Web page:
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What You Really Need to Know About Google I/O

As we wrote last week, Android has had limited success in penetrating markets beyond smartphones, tablets, and eReaders, though interest in the platform within the embedded space has been widespread. As such, many in the embedded community had been eagerly awaiting Google I/O 2012 in anticipation of any announcement that would help further Android’s migration to other areas.

Since 2008, Google I/O – an annual San Francisco-based developer conference hosted by Google – has, among other things, been a key platform for Google to deliver major announcements around its mobile OS. Last year, the company announced Android 4.0 (Ice Cream Sandwich) and the Android Accessory Development Kit, and shared details of new guidelines established around how quickly devices are updated after a new platform release. (As an owner of a high-end Android device still awaiting its ICS update, I can assure you the new update guidelines have had limited effectiveness.)

So, other than Google announcing that Android had surpassed one million daily activations, what happened at this year’s conference that you need to know?

It’s time for Jelly Beans

Front and center to Google I/O 2012 was the unveiling of Android 4.1, Jelly Bean. Unlike Ice Cream Sandwich, Jelly Bean is an incremental update focusing primarily on improving the user experience. To that end, Google has added vsync timing, triple buffering, and a variety of other new features to create a faster, smoother, and more responsive user interface. Much of this is encapsulated in Google’s “Project Butter,” a cleverly named initiative dedicated to ensuring that Android runs (cue the rimshot) smooth as butter.

Jelly Bean also includes upgraded functionality around accessibility and international support, and improved connectivity features such as Android Beam – a popular NFC-based technology.

While these new features are certainly compelling, it is also likely to hasten Android’s fragmentation – unless and until Google takes significant steps toward truly managing the device update process.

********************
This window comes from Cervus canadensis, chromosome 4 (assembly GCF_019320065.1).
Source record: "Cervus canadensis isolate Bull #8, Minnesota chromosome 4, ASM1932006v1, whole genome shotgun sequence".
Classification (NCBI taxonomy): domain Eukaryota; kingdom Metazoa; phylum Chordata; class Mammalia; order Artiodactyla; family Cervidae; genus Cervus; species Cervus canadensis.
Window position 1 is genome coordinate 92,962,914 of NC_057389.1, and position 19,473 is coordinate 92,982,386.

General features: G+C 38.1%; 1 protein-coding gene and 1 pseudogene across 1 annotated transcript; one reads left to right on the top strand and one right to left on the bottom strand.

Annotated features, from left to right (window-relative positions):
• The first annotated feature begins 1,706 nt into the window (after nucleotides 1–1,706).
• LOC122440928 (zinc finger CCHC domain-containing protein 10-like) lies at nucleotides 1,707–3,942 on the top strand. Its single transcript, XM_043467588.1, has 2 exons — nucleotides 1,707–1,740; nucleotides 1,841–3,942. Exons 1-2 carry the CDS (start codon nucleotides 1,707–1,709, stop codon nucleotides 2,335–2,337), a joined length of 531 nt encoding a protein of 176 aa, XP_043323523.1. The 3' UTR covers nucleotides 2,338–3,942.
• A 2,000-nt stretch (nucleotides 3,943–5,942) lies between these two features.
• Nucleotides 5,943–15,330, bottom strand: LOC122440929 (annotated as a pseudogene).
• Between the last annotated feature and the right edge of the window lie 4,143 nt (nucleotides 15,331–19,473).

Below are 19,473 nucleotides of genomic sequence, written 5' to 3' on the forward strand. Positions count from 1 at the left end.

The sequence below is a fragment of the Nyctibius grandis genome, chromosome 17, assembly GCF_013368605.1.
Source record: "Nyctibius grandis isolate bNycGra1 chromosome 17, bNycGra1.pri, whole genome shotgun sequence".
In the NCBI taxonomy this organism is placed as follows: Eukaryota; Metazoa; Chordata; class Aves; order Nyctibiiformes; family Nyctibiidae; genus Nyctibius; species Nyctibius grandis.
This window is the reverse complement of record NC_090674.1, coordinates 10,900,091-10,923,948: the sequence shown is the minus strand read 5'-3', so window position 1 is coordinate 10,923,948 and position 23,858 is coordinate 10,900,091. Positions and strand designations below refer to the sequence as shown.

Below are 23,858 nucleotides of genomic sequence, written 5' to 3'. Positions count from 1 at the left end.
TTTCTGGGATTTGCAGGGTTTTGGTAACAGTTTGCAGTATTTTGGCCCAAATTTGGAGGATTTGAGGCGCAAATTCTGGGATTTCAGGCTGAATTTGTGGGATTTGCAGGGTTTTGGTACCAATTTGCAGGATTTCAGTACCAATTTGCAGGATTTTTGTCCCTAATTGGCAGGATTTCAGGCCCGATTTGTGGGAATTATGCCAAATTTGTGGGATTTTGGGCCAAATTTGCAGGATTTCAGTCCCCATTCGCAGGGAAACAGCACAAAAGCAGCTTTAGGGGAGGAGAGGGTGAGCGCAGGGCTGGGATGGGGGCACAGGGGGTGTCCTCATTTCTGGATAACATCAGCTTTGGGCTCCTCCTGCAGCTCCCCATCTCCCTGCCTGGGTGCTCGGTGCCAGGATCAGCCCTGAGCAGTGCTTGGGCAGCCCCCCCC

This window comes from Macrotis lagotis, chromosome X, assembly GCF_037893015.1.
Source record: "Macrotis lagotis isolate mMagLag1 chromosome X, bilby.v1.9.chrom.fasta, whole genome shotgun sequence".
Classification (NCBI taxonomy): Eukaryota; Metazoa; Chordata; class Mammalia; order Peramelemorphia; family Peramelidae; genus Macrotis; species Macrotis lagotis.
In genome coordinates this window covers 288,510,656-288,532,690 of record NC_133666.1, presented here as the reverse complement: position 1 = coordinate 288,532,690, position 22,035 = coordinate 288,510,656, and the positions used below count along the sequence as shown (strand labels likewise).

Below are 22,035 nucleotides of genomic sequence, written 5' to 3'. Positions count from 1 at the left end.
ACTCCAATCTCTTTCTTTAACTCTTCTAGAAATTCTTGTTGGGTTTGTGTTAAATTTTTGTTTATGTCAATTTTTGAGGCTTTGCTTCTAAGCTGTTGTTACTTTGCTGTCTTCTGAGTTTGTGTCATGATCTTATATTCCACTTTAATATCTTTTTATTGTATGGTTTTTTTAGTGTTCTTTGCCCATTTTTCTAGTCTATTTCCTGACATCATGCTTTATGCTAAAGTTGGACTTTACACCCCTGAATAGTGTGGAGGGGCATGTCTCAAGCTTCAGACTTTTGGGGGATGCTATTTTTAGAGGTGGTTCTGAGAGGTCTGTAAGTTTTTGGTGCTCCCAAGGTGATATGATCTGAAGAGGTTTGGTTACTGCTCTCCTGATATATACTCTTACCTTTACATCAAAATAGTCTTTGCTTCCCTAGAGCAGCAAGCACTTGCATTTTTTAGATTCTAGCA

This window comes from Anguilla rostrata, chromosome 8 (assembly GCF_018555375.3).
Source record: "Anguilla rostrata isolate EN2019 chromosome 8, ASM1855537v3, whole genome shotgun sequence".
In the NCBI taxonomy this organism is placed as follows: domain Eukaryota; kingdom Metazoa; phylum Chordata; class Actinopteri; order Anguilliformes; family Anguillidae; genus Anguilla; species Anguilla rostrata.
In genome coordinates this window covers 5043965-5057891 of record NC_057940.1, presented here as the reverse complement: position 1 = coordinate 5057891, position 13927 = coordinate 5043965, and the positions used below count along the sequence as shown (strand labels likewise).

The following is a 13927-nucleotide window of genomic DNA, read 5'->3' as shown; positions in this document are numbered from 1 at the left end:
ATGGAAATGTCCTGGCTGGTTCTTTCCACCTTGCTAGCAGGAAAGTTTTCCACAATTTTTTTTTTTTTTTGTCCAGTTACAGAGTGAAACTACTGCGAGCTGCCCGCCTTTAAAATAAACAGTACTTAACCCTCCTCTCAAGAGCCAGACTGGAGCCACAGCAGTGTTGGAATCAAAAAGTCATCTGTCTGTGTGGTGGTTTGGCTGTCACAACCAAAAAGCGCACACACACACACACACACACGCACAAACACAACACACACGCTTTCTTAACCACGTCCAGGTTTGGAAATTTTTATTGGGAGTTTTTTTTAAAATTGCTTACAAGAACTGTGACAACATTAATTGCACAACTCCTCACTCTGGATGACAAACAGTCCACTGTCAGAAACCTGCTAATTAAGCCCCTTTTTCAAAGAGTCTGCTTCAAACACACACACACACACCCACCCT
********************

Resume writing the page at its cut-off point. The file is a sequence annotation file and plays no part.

Still searching for an iPad killer

Google’s other main Android-related announcement at this year’s conference was the Nexus 7 tablet. The first tablet in the Nexus family, this $199 device was co-developed by Google and Asus, and features Jelly Bean running on a 7” screen and a 1.3 GHz Nvidia Tegra 3 quad-core processor.

By and large, Android tablets have failed to gain much traction, other than a brief period of momentum by Amazon’s Kindle Fire. However, Google’s previous Nexus-branded devices have been well-received, and the $199 price point (plus access to the full catalog of Android tablet apps, unlike the Kindle Fire) may stimulate enough interest to put a modest dent in Apple’s overwhelming share lead.

Interestingly, this announcement came just days after Microsoft released details on the Surface and Surface Pro tablets. Clearly, the tablet market is ripe with major competitors seeking to replicate Apple’s success and seize its market share. To date, no one has really done either, and it’s hard to imagine that Apple is losing sleep over either of these “major” tablet announcements.

But wait, there’s more

While Jelly Bean and the Nexus 7 were the most significant Android-related items to come out of Google I/O 2012, a few other announcements warrant mentioning:

  • Nexus Q – This cloud-connected media-streaming device is similar to Apple TV and Roku, leverages media stored in Google Play, and is controlled by an Android smartphone or tablet. Curiously, Google TV took a back seat for much of this conference; could the Nexus Q ultimately become a replacement?
  • Google Glass Explorer Edition – Project Glass is an R&D program sponsored by Google and tasked with developing an augmented reality head-mounted display. Google demoed a prototype Android-powered headset at Google I/O. 
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